Diane's blog


Intentional Printing - jacket art

Intentional Printing by Lynn Krawczyk, Interweave / F+W Media; $26.99



I suppose I should add here: I am NOT doing a giveaway, although others in this blog tour are. See the links at the bottom of the post.


I'm something of a closet fabric-printer wannabee, so I'm always interested in new fabric printing books. But I won't lie: I always get too intimidated to actually bust out some materials and, you know, print stuff.

Intentional Printing: Simple Techniques for Inspired Fabric Art is a nice antidote for this kind of intimidation. Lynn Krawczyk, a longtime surface design artist, understands that it's one thing to make marks on fabric, and quite another to create fabrics from your own artistic vision. She's done a wonderful job here of combining technique instruction with thoughts on individual creativity.

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There's a great first chapter about developing your voice as a maker. Lynn talks about common habits that block creativity and the dance that exists between serendipitous inspiration and making conscious choices as you develop a piece of work. She has some excellent, theory-free advice on color and also talks about paying attention to the imagery that shows up often in your work. it's all a foundation for using the printing techniques in the book to their fullest advantage.

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There's a thorough chapter on tools and materials, which covers fabric choices, some helpful basics about types of paint, and tips on setting up a work area for printing. This "Paint Diary" idea, in which Lynn keeps track of the properties of the paints she uses, is worth the price of the book alone.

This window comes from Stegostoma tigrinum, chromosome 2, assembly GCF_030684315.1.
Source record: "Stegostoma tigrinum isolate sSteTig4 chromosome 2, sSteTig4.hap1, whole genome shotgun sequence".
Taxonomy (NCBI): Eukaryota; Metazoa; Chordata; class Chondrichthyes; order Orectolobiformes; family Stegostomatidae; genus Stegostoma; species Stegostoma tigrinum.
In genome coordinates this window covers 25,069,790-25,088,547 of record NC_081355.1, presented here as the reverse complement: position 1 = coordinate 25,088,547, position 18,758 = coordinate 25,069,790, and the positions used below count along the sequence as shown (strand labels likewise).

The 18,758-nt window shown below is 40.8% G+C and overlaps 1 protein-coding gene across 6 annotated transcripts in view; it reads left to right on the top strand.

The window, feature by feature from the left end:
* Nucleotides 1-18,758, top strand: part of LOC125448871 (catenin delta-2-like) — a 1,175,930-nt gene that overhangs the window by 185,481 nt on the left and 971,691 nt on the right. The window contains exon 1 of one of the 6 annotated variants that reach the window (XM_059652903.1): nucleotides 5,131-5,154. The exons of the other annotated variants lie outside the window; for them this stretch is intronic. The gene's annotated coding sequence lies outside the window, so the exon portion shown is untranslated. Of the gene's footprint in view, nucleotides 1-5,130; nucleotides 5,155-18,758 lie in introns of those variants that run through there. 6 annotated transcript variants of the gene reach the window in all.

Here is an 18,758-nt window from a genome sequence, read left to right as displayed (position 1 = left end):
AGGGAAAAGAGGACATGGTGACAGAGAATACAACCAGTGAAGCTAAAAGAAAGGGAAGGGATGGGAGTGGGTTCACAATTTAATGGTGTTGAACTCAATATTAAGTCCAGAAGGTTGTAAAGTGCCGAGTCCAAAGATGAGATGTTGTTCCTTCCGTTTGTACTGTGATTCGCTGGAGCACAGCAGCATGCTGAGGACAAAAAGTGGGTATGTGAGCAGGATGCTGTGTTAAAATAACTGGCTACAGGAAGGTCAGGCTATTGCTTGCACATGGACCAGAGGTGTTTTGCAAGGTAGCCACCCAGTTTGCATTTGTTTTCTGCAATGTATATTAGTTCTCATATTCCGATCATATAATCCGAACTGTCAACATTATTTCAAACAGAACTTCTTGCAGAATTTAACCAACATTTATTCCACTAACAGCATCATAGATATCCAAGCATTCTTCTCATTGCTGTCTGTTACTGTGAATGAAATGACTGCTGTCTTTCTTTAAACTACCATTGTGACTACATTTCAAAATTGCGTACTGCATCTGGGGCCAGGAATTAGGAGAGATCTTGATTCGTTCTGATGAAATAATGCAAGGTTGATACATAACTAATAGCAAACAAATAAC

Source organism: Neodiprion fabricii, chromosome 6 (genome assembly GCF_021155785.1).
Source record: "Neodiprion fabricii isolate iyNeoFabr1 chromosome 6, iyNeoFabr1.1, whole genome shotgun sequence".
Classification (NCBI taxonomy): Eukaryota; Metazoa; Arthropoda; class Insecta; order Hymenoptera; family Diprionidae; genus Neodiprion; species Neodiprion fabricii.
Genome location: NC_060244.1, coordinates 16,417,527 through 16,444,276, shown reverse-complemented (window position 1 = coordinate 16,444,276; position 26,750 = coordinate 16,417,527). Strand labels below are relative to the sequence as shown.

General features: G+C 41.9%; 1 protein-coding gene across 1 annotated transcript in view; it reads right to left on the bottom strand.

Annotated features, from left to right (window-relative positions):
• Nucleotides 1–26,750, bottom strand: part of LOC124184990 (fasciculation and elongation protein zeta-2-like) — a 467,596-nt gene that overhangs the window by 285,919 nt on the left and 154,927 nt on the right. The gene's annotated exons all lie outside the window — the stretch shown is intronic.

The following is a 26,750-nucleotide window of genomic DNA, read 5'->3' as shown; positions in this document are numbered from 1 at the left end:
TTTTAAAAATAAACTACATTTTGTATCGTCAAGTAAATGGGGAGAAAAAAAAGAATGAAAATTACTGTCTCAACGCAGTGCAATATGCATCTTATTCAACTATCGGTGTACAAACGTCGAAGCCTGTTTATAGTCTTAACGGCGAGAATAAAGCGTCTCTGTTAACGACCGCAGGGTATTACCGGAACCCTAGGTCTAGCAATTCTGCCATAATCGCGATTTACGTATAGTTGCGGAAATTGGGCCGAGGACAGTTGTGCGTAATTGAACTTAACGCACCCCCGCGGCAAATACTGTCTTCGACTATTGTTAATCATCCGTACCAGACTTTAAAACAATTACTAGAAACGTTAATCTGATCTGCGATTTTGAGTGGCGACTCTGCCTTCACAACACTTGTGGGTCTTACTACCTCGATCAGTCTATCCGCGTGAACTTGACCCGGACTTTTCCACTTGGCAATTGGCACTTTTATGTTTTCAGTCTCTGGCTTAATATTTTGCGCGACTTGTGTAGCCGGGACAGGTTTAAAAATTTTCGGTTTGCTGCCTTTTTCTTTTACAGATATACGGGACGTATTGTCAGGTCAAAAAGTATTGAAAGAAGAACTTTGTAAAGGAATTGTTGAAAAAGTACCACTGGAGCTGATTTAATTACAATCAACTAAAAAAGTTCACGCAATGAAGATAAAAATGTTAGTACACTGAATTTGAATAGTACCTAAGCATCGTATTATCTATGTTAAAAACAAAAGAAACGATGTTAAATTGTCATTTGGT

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I really like Lynn's choices of printing techniques; they're all quite simple and don't require a lot of expense to get started. You can learn color-wash printing, fluid printing, stamping, decay printing, drop-cloth printing, Thermofax screen printing, and shadow printing.

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I got very enamored with this drawing-on-fabric technique. And here, you can also see how each technique is presented with both text and step-by-step photos.

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Here's a decay printing how-to that uses foam pool noodles. Lynn encourages you to make your own printing tools from common stuff like this.

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Once you've learned the basic techniques, there's a fun chapter on mixing and matching them on the same piece of fabric for all kinds of cool effects.

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There's also a section on hand-stitching (yaaaaaaaaay!!), in which Lynn demonstrates three easy stitches to try and shows how to incorporate them with printed fabrics. I absolutely love the look of hand stitching against the loose, handmade look of the printed fabrics.

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I really like the treatment of projects in this book – there are ten of them, designed to give a simple showcase to hand-printed fabrics and hand sewing. These bean bags are designed as desk weights, but I think they'd also make dandy sachets.

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Here's a fabric-covered box design that's easy to do and would work as beautifully for gift wrap as storage. Each project comes with step-by-step instructions and a few process photos.

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For obvious reasons, I adore this scarf!

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One last interesting thing to show you: Lynn also invited five other textile artists who work from a strong creative vision to share a piece of their work in the book and comment on their processes. Their stories are sprinkled throughout the book.

So all in all, a really accessible primer on fabric printing, with the bonus of helping you clarify your unique style. A great book to keep on hand for when you need an inspiration refresh.


If you'd like to check in on the rest of the Intentional Printing blog tour, here are the participants:

SueBleiweiss.com
Virginia Spiegel.com
Twisted Sister
Muppin.com
Lesley Riley
KristinLaFlamme.com
Bloom Bake Create
LyricKinard.com
JaneLaFazio.com
My Clothes Line
MelanieTesta.com
LeslieTuckerJenison.com
Traci Bunkers Handmade
Smudged Textiles Studios
Sew Mama Sew
Lisa Call.com
 

(Disclosure Time: Interweave/F + W Media sent me a review copy, and the title link above is an affiliate link.)

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T-Shirt Memory Quilt